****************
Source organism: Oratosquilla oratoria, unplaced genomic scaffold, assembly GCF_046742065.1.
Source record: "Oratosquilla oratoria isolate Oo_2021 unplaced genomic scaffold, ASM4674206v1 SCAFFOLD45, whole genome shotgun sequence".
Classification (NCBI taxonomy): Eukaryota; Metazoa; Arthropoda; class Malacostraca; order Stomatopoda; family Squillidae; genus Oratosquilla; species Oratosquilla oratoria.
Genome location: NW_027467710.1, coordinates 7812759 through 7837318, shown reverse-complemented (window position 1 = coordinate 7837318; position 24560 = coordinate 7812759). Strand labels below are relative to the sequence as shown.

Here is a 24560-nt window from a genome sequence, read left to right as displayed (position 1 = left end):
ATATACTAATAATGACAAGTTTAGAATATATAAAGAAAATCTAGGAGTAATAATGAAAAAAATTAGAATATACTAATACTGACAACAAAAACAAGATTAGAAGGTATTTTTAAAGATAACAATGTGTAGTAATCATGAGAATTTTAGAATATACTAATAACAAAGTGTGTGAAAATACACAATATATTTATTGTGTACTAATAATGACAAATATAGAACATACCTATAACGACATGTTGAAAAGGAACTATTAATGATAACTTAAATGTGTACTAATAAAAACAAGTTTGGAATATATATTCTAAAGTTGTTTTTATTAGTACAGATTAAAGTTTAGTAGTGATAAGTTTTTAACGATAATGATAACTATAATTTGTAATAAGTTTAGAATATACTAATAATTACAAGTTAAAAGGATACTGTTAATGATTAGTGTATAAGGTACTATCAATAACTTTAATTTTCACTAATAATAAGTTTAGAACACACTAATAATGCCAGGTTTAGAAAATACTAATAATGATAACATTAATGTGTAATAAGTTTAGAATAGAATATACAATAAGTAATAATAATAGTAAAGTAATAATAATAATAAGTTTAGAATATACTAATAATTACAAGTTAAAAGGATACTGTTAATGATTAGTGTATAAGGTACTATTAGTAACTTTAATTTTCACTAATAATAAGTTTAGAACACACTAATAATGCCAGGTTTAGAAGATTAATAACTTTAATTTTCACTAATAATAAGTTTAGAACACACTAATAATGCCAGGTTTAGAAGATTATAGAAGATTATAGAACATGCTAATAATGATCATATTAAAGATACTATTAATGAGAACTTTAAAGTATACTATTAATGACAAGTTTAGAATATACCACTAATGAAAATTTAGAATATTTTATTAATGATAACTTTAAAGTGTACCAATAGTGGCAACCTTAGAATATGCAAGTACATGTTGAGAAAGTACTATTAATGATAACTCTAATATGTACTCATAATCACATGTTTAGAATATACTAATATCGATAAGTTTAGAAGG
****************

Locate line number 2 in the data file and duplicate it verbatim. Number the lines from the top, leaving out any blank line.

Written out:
Source record: "Oratosquilla oratoria isolate Oo_2021 unplaced genomic scaffold, ASM4674206v1 SCAFFOLD45, whole genome shotgun sequence".